4. ^ a b Siegel, Katy (2016). Rosalyn Drexler: Who Does She Think She Is?. New York: Gregory R. Miller & Co. ISBN 9781941366097. 
  5. ^ Roberta Fallon, "You couldn't have known my work. How could you?" the artblog, March 27, 2004.
  6. ^ "Her husband, a figure painter, considers her his only model—and 'that's the way it had damed well better be,' said Mrs. Drexler." Excerpt from Grace Glueck, "Hip Heidi," The New York Times, April 25, 1965. See also "Sherman Drexler. Art Paradise: Fifty Years of Painting. January 13-February 12, 2005" Press release, Mitchell Algus Gallery, 2005.
  7. ^ Roni Feinstein, "Strangers No More," Art in America, June/July 2007, p. 177.
  8. ^ Bradford R. Collins, "Reclamations: Rosalyn Drexler's Early Pop Paintings, 1961-1967," in Sachs and Minioudaki, Seductive Subversion: Women Pop Artists, 1958-1968, University of the Arts, Philadelphia, New York and London: Abbeville Press, 2010, p. 164.The photograph was not taken by Warhol as indicated by Collins.
  9. ^ V.P. "Nine [Tanager], " ARTNews, Summer 1961, p. 18.
  10. ^ L.C. "Three More Faces of Eve: Rosalyn Drexler," ARTNews, March 1964, p. 64. See also Bradford R. Collins, "Reclamations: Rosalyn Drexler's Early Pop Paintings, 1961-67" in Sachs and Minioudaki (2010), p. 164.
  11. ^ Axell, Evelyne, and Angela Stief. "Rosalyn Drexler." Power up - Female Pop Art: Evelyne Axell, Sister Corita, Christa Dichgans, Rosalyn Drexler, Jann Haworth, Dorothy Iannone, Kiki Kogelnik, Marisol, Niki De Saint Phalle ; Kunsthalle Wien, 5. November 2010 Bis 20. Februar 2011, Phoenix Art. Köln: Dumont, 2010. 129.
  12. ^ Elaine de Kooning with Rosalyn Drexler, "Why Have There Been No Great Women Artists? Eight Artists Reply. Dialogue," ARTnews, January 1971.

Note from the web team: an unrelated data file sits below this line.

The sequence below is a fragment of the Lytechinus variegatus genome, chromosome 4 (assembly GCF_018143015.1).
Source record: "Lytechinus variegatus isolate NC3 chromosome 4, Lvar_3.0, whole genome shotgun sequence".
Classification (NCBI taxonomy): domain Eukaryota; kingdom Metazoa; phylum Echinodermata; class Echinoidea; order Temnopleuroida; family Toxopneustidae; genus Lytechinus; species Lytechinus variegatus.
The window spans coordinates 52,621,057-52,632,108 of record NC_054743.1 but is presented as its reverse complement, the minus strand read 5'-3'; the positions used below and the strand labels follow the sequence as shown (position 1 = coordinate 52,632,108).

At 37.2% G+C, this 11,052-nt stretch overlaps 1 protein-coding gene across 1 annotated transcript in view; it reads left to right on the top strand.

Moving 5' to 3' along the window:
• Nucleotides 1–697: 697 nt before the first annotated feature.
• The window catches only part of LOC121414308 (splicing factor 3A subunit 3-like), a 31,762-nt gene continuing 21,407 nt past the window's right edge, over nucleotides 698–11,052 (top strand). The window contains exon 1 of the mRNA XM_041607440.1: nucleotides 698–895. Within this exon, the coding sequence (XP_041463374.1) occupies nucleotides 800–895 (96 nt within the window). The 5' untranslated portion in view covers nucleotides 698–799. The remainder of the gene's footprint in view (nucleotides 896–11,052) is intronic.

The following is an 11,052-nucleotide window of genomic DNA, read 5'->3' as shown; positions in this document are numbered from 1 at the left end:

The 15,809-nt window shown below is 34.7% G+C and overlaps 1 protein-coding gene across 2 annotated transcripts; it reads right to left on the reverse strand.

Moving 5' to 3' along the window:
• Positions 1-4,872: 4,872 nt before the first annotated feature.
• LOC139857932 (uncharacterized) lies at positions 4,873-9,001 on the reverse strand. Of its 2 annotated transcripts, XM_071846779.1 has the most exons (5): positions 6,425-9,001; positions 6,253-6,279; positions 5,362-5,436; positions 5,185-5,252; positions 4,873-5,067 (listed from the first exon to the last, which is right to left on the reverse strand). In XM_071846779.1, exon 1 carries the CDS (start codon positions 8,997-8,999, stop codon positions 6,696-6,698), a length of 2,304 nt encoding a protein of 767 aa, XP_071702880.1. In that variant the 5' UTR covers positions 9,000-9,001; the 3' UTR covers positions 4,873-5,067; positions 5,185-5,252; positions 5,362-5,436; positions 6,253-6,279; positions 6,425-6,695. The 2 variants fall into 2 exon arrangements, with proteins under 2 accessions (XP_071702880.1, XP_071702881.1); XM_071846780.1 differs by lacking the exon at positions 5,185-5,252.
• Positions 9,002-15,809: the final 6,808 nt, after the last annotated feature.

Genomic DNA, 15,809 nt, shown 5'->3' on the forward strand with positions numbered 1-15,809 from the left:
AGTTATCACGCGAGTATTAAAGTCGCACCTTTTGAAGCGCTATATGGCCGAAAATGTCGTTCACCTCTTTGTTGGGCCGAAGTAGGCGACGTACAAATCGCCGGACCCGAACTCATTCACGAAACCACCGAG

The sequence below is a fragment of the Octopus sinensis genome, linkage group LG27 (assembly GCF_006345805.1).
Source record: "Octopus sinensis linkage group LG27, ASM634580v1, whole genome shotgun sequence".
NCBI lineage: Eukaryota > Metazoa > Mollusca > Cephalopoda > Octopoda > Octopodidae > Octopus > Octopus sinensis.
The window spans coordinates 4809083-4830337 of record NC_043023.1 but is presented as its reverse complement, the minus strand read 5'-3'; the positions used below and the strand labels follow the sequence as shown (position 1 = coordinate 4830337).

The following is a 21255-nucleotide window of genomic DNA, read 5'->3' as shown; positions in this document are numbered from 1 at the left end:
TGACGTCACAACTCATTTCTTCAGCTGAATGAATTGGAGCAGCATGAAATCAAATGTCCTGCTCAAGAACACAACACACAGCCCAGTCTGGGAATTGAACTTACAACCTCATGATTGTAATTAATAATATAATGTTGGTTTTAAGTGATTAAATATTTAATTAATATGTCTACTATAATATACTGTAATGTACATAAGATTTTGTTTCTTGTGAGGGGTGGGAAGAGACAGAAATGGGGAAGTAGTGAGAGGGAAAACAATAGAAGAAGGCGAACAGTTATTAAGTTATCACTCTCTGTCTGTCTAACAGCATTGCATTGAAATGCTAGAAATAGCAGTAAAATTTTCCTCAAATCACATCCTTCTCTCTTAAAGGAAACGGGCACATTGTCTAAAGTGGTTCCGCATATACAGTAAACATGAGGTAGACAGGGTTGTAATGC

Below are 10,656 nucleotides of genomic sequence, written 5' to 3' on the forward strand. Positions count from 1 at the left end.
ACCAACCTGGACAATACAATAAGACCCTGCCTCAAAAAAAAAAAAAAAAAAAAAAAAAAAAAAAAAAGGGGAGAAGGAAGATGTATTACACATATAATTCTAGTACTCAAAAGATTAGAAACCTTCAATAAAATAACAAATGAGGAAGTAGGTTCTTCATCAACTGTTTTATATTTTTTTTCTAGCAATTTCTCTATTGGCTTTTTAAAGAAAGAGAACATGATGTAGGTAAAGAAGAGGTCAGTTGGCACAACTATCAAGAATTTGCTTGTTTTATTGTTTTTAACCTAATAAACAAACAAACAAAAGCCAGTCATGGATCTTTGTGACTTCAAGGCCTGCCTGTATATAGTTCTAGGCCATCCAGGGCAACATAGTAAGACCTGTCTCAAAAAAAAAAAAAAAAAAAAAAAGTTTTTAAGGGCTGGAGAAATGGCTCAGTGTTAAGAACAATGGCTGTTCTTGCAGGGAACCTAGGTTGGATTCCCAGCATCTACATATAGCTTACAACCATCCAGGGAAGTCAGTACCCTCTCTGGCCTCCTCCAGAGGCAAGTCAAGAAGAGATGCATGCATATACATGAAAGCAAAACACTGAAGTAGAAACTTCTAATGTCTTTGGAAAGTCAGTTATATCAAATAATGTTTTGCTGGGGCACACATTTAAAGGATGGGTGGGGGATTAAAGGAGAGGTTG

13. ^ J.J., "Rosayln Drexler and Tom Doyle [Zabriskie; April 15-May 4]" ARTNews, April 1963, p. 14."
  14. ^ Bradford R. Collins, "Reclamations: Rosalyn Drexler's Early Pop Paintings, 1961-67" in Sachs and Minioudaki (2010), p. 162.
  15. ^ Rosalyn Drexler, as quoted in Bradford R. Collins (2010), p. 166.
  16. ^ "Writers and Editors War Tax Protest" January 30, 1968 New York Post
  17. ^ Sid Sachs, reviewing Rosalyn Drexler in POWER UP: Female Pop Art. Kunsthalle Wien, Gargosian Gallery (Dumont Publishers) - p129.
  18. ^ Collins (2010), p. 166.
  19. ^ Jorge Daniel Veneciano, "Rosalyn Drexler and the Ends of Man," in Rosalyn Drexler and the Ends of Man, exhibition catalogue, Paul Robeson Gallery, Rutgers, The State University of New Jersey, 2006, pp. 16-18.
  20. ^ "Hirshhorn Museum and Sculpture Garden". Retrieved 7 May 2016. 
  21. ^ "Walker Art Center". Walker Art Center. Retrieved 7 May 2016. 
  22. ^ "Whitney Museum of American Art". Whitney Museum of American Art. Retrieved 7 May 2016. 
  23. ^